But my interest was less in confronting actual events directly, than in seeing them in an ironic, or perhaps a satiric, way, as kinds of entertainments--which might, in turn, throw light on the presumptions not just of linguistic experience, but on the assumptions of aesthetic regard which underlie so much of accepted artistic practice. 

Formally, I had been impressed with a group of prose poems in Charles Wright's first trade collection The Grave of the Right Hand [Wesleyan, 1970]; and the stories and poems of Jorge Luis Borges. This was work, it seemed then, which did not depend upon a high degree of lyrical force, but was meditative, mood-evocative, alert to mystery and atmosphere. It was a prose, primarily, sensitive to metaphor, surface, place. Rather than enacting a performance, it sought to see and to understand phenomena, or to recreate the frame within which that experience could be objectified. To do so, it needed a little distance, a calm space. It wanted to recollect in tranquillity, but not through any timidity or fear of discovery. 

If mine were ironic meditations, they were also performances in the sense that I wasn't speaking in my "own" voice. The "voice" belonged to . . . another presence. Through imitation of the prose of descriptive habit, I imagined I might create the ghost of a character more persuasive than the lyrical cry of my early attempts at poetic expression. I would no longer be confined to the personal identity of the lyrically committed voice. That was of my youth, slipping quietly away. 


This was the entry into the space in which I might be able to objectify my writing (self) as a distinct entity, to approach that degree of separateness which would allow me to see my own activities and consciousness at arm's length. Though written in prose, it wasn't stylishly formal; it was deliberately flat. 

As a meditation on language works off Adorno both as an ironic take on his way of seeing reality, as well as the "flat" uninflected prose that isn't conscious of itself, it's almost "automatic." 

I wanted the writing to be "out there" so it could function on its own, be autonomous, free of effort and vanity and embarrassment. I wanted to make something more durable than passionate gesture, perhaps more permanent than my own immaturity.

I wanted the objective sense of works "out there" (outside of my immediate circle of desires and frustrations and concerns), to be static, to have a permanent, probably even futile, lack of development. If a work of lyric poetry tells you anything, it first of all is a dated event, constantly decaying within the context of its epoch. The desire to get "outside" of free will has been, I think, the secret desire of thinkers since the beginning of time.


It seemed to me then, and perhaps it still does, that all writing is, at least to some degree, autobiographical. One of the illusions of autobiography, is that one risks disclosure, that the degree of disclosure is a measure of the illusion of self-knowledge. People only rarely understand their own motives, so their choice of disclosure usually becomes an expression of insecurity or ambition or error, rather than the actual truth of their experience, recollected in later time. Bulgaria was the most alien circumstance I could imagine then, a place of primitive isolation, despairingly so, and hence an analogue for my own sense of profound alienation, working inside a government job for which I had no feeling, no overt qualification, and no interest. My dream couldn't be "of" poetry, so architectural design would suffice. On a deeper level of irony, I would soon enter the design field for real, returning to grad school to get a degree in Landscape Architecture. And yet, that too would crumble under the heel of necessity, of abandoned interest.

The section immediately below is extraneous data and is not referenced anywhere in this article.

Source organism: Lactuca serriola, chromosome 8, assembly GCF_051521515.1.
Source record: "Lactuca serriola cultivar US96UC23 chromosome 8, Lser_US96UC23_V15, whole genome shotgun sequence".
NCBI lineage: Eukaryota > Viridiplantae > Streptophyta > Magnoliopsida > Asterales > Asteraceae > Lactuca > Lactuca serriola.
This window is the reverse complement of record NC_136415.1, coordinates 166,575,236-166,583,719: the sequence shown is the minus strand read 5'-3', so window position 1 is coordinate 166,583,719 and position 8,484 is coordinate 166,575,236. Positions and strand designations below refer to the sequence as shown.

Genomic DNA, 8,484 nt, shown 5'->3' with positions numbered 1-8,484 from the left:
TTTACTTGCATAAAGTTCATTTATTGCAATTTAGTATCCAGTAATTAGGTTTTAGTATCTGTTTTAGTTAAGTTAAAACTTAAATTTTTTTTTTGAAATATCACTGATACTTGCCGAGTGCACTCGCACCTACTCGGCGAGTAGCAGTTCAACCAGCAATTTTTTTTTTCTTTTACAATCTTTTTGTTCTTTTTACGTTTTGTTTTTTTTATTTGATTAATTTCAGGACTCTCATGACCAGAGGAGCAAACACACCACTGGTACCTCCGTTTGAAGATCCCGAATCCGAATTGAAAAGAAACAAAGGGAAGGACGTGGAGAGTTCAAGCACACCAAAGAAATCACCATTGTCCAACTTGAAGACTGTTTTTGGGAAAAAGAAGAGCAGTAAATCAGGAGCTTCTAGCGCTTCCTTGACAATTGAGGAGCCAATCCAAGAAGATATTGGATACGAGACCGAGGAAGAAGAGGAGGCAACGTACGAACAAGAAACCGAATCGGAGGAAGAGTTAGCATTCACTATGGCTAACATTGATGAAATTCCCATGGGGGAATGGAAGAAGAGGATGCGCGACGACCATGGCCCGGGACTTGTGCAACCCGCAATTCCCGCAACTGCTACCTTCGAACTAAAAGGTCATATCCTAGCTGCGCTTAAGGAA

The sense of liberation I felt then, to be free of the arc of striving which had its seeds in my middle-class childhood, school, the yearning of my generation for release from the icons of that time (WWII, the Bomb, the Cold War, religious pieties, the presumptions of sex, ethnicity, and role), characteristically was focused on a European model, the British architect of the late 18th/ early 19th Century, whose quaint and weirdly claustrophobic library at Lincoln's Inn Fields in London, of spaces fashioned as an adjunct to a classically trained mind, felt the perfect containment for the ideal locus of meditation. 


Charles Shere said...

Have I asked you how you feel about the poetry of Francis Ponge? He was very much in my mind for a number of years, but -- ashamed to face it -- I've ignored him recently. Some of your writing quoted in Wittgenstein brought him to mind.

For my take on him, see here.

Curtis Faville said...


Yes, I read Soap, too.

And then there were another couple of titles which I had around, but didn't finish. Ponge was definitely an inspiration for me as well.

I did, however, feel his approach a bit, how shall I say?, clinical. Like a lab tech dissecting an insect.

But the determination to fix on an object and to circle it with language, weave a web or nimbus of attention--that had widespread influence. I thought it at the time a rather 19th century thing to want to do. Skepticism would have killed off most tendencies like this, whereas in the 19th century it would have seemed "merely" irreligious.

Charles Shere said...

Yes. Well, Ponge was French, of course; it's in the French mentalit√© to be, as you say, clinical. The language is precise, and invites dissection. I like your formula: "to fix on an object and to circle it with language, weave a web or nimbus of attention." I'm not sure I agree that it's a 19th-century thing; I think of that century as more, well, romantic — cf. Nerval. Ponge had the luck and genius to come along on the cusp of the centuries, to be present at the invention (or at least the refinement) of Modernism.

Ponge relates immediately, I think, to Objectivism, and as such embodies, rather than is threatned, by skepticism.

I met him once. It's a dim memory now, but I treasure it.